I became a Christian about 33 years ago. It was gradual. I went to Sunday School, as most children did then. I believed in God (but then so does the devil!). I had a Christian holiday with school, because we had RE teachers that were Christians (and all we learnt in RE was the Bible!). I went on a Christian holiday to Derbyshire, I’ll never forget it, and the lovely ladies there… it was all girls from all over the country, and they told us all about Jesus throughout the whole week. And we went on outings, singing choruses on the coaches, and there I ‘gave my life to Jesus’. And they underlined in the Bible (I borrowed my Nan’s Bible) Joshua 1v9: “Do not be afraid; the Lord your God is with you wherever you go”. And I came home and I wanted to go to church. My mum and my dad weren’t churchgoers, but we were religious in the fact that you only married in church, you had your children christened, you were ‘churched’ when you had the babies – don’t know if you’ve heard of that ceremony, I was churched with all of them. My mum said you weren’t allowed in houses unless you’d been churched, you brought bad luck on them! So after you had a baby, you were churched (they did it in the hospitals then, in Queen Mary’s) – a thanksgiving service to God for bringing you through it all, and for the baby, a nice service really. But when we moved to Ramsgate I had to go to the church there, as I had the baby at home. Anyway – I came here, my friend brought me here – and the pastor at the time, he was all hell-fire and brimstone and I was frightened out of my life, and I didn’t want to come again. So then my friend up the road, who is catholic, her family used to go every Sunday to Our lady of the rosary, I went with her and it was all in Latin. And I stood up, sat down, and didn’t understand a word, and I said ‘I don’t understand it, Mary’, and she said ‘No, you don’t’! So I went home, and I said to my mum I didn’t understand and she said ‘No, well, we don’t go to church’ and that was it, I’m afraid. But when we got married I got married in the church, I was very shy and I didn’t want the ceremony, I just wanted us, but I wanted God’s blessing on everything, you know what I mean. And so it went on. And then we moved to Ramsgate, and Jane was ill, and then we moved back. Jane had had her brain operation then, she was doing really well. And then she got ill, and then she died a week before her 6th birthday. And I’d been taking the children to the Methodist church to Sunday school, and sometimes we’d go to the family service (if you were caught, if you know what I mean!). And when Jane died, John wanted to go to the church that night, and we called the vicar, and he came to see us. They were very kind to us in those beginning days, and I became a member there. But I still wasn’t a Christian. I was going there, but I was very angry in my heart, because of Jane, I was very angry with God. People thought I was alright on the outside, I was alright, they didn’t know what went on on the inside. I used to rage against God, I used to really say awful things, you know, I was blaming him for Jane’s death. I knew he was God and I knew he was in control, and I said to him to save her, and I said ‘not for you, for me’, and you know, to bring her back if you… When you – grief, with a child, it’s so awful, you’re not in your right mind. So this went on for years unfortunately. People didn’t know, I used to rage for years. And then, we moved to Burnt Oak Lane, and the girls used to come to Girls Brigade here.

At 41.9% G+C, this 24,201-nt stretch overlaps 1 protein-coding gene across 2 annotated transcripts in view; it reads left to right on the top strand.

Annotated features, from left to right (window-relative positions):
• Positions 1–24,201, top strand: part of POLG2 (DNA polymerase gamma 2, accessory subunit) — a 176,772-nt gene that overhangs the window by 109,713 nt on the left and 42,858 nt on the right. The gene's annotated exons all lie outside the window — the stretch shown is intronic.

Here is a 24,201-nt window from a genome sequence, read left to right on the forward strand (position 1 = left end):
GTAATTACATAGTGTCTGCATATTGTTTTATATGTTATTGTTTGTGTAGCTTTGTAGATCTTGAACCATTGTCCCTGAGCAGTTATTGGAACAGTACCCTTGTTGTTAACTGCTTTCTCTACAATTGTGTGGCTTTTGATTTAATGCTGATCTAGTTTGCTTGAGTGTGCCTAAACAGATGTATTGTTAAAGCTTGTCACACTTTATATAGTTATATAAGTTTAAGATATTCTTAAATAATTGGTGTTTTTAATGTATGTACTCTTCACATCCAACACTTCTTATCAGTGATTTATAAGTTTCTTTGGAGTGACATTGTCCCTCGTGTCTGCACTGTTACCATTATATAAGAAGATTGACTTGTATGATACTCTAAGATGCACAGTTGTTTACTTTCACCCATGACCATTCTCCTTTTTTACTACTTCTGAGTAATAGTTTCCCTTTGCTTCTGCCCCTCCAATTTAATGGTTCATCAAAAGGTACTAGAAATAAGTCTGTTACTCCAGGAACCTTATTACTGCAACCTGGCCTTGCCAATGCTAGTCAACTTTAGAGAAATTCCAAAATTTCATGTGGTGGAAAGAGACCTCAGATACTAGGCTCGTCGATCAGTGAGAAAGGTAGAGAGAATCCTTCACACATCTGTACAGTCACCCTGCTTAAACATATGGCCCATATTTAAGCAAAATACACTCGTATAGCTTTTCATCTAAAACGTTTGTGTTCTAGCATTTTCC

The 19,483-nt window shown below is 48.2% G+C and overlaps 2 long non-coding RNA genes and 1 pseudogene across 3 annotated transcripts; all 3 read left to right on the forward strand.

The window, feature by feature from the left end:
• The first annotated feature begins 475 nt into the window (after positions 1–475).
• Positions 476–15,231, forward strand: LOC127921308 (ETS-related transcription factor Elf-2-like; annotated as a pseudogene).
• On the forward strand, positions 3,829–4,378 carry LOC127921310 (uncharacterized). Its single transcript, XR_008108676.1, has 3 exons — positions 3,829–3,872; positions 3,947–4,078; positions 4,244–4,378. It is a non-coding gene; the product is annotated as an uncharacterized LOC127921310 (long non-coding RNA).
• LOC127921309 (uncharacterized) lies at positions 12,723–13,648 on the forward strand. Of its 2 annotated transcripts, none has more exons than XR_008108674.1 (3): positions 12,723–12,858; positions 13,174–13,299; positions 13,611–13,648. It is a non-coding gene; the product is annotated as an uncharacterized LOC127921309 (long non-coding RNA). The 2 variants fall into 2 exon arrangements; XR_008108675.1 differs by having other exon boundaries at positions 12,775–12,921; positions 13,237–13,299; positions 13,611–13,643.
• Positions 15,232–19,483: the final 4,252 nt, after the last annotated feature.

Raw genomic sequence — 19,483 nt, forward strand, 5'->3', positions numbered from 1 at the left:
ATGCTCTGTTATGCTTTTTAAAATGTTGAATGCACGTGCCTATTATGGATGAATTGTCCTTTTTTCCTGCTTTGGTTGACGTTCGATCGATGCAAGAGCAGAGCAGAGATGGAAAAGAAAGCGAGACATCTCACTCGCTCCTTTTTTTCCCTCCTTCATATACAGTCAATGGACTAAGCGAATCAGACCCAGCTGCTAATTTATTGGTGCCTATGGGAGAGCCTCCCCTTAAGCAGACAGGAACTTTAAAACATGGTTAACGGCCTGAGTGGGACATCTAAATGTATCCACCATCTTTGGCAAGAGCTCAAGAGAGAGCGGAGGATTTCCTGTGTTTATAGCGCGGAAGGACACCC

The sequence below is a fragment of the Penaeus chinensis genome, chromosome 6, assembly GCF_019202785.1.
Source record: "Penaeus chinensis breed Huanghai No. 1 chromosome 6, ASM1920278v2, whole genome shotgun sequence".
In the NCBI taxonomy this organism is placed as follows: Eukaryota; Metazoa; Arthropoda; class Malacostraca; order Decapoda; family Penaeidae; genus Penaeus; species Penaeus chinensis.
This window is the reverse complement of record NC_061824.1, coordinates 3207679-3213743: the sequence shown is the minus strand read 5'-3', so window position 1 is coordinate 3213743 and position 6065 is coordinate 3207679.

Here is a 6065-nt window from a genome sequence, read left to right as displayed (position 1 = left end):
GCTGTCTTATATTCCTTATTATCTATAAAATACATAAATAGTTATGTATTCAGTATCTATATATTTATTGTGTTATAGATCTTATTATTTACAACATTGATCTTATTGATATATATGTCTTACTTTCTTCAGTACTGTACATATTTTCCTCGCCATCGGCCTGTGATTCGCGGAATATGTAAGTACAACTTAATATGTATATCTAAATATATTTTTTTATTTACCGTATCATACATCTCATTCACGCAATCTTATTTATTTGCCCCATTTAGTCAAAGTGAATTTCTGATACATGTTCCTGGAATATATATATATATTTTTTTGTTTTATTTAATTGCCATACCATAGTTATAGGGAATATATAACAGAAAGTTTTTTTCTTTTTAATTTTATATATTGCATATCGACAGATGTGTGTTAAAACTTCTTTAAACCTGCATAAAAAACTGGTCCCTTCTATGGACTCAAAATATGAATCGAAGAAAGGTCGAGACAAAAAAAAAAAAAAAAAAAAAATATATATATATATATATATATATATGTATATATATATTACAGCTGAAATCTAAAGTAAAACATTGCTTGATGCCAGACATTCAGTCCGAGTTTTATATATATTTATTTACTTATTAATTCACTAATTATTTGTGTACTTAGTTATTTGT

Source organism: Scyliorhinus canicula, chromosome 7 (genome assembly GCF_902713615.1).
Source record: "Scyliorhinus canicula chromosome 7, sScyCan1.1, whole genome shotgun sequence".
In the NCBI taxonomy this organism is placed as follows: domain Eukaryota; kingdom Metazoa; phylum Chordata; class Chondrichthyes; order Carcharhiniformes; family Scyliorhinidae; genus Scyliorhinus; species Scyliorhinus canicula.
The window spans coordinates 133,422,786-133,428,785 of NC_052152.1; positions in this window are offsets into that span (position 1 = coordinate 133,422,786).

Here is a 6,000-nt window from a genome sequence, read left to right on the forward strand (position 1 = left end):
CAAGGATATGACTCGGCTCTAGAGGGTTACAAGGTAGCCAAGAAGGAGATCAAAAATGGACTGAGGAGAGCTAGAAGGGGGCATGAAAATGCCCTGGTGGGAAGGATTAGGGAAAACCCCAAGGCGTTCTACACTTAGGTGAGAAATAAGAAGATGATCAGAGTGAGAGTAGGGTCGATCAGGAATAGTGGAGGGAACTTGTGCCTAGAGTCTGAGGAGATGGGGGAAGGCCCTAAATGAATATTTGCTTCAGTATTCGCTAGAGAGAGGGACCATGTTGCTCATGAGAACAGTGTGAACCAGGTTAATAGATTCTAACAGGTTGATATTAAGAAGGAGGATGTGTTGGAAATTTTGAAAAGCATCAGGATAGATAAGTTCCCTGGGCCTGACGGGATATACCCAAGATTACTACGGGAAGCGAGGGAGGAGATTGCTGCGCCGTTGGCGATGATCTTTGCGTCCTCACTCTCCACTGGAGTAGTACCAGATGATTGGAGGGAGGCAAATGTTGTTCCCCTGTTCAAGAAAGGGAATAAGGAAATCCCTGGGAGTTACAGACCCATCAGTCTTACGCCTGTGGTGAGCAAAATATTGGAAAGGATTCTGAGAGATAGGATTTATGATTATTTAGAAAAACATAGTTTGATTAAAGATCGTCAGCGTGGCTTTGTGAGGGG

But one day, I was really heartbroken, having a go at God again – ten years later, or longer than that – and I broke down, and fell into a deep sleep, and when I woke, I felt a great peace. And I prayed to God, and then I prayed for somewhere to go, during the day, to study the Bible. And then it was time to get Clare. And I went out the door, and as I was going out the door, the pastor’s wife came across the road and said would I like to come to the Ladies’ Bible study on the Wednesday morning? Well, to be honest, I was shocked! I’d never said anything to her. I said I would go, but I couldn’t believe a minute before I’d prayed for that, and she’d invited me! So I went to the Bible study, didn’t know anyone, that’s where I met June, and Joan, and I thought it was wonderful. Because I always thought the miracles were true, because God is God, and he can do anything. But at the Methodist church, one Sunday, they shared out sweets and things, and said that’s how he did the feeding of the 5000, pieces of shared food – and I’d thought ‘Oh I’m so thick, I always thought that was true!’. And it was such a relief to know that they thought it was actually true too. It gradually went on from there, and you know, in the end, I asked to be baptised; because Jean used to say ‘how long are you going to walk in two camps’. Because they were so kind at the Methodists, I didn’t want to leave the Methodists, but I wanted to be here. So I used to come here sometimes, and go there, and in the end I made up mind, I was coming here. And then – I didn’t want to be baptised, I was frightened of water! I went to my friend’s baptism, and I thought ‘I’m being disobedient; it’s what God’s commanded’. And I went through baptism classes, and I became baptised, and I’ve never looked back really. Jesus has given me peace in my heart. I’ve come to accept his will for things – I’m not raging against him any more. I know he knows the beginning to the end; he knows what he’s doing and I can trust him, and rest on him. That’s what he means to me.